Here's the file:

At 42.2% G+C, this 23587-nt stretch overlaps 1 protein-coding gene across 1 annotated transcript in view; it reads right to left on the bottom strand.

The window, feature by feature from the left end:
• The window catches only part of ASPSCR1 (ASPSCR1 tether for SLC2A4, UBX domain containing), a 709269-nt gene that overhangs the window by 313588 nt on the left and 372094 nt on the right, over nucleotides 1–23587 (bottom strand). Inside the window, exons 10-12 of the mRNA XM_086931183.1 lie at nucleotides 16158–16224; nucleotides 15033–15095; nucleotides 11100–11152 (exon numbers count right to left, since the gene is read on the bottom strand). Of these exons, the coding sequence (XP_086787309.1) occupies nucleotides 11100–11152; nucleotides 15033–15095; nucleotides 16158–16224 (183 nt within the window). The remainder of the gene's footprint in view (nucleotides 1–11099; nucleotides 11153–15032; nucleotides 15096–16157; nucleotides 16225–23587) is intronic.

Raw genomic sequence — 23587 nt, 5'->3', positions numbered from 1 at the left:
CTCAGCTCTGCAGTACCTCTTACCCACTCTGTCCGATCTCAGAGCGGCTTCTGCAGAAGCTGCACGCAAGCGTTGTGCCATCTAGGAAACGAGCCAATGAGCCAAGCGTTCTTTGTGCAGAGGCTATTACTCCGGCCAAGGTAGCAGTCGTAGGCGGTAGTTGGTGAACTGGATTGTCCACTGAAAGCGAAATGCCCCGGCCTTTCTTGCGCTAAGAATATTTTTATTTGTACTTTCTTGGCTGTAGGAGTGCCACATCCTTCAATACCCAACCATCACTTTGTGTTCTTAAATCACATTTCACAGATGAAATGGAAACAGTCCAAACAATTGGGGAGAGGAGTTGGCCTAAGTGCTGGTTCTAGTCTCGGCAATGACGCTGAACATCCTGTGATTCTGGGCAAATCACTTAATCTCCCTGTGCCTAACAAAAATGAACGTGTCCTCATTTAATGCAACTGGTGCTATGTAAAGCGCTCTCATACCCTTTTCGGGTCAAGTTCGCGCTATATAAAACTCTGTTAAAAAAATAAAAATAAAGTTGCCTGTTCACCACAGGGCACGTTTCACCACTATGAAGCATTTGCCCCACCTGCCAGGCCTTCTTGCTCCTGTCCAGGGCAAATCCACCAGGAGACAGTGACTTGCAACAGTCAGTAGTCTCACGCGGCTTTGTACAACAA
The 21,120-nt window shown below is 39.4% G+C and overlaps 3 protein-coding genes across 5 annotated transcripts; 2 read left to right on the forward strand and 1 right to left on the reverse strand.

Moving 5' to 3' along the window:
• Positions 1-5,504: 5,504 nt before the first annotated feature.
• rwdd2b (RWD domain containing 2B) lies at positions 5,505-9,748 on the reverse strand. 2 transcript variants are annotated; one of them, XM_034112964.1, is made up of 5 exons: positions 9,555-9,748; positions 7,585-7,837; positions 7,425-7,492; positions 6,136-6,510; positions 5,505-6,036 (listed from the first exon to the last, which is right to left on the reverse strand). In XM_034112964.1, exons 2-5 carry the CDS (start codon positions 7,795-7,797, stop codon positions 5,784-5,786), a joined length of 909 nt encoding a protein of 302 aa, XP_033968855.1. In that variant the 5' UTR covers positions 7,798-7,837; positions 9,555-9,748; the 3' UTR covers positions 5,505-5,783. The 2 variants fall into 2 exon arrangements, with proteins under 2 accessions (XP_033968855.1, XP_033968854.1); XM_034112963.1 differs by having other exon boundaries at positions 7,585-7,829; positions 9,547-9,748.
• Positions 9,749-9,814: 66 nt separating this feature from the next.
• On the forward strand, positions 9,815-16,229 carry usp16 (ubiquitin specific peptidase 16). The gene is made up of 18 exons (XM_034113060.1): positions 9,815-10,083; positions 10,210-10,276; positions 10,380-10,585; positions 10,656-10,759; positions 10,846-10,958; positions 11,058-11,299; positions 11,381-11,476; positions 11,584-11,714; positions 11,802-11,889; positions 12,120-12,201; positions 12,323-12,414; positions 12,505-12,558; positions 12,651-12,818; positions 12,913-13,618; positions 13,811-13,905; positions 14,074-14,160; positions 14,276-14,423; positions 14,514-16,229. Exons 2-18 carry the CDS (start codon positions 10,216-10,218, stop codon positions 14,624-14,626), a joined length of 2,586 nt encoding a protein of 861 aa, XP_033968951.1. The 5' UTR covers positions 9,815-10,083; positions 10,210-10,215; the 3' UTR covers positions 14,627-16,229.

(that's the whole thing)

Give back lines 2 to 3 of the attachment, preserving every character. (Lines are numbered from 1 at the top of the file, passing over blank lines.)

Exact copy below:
The window, feature by feature from the left end:
• The window catches only part of ASPSCR1 (ASPSCR1 tether for SLC2A4, UBX domain containing), a 709269-nt gene that overhangs the window by 313588 nt on the left and 372094 nt on the right, over nucleotides 1–23587 (bottom strand). Inside the window, exons 10-12 of the mRNA XM_086931183.1 lie at nucleotides 16158–16224; nucleotides 15033–15095; nucleotides 11100–11152 (exon numbers count right to left, since the gene is read on the bottom strand). Of these exons, the coding sequence (XP_086787309.1) occupies nucleotides 11100–11152; nucleotides 15033–15095; nucleotides 16158–16224 (183 nt within the window). The remainder of the gene's footprint in view (nucleotides 1–11099; nucleotides 11153–15032; nucleotides 15096–16157; nucleotides 16225–23587) is intronic.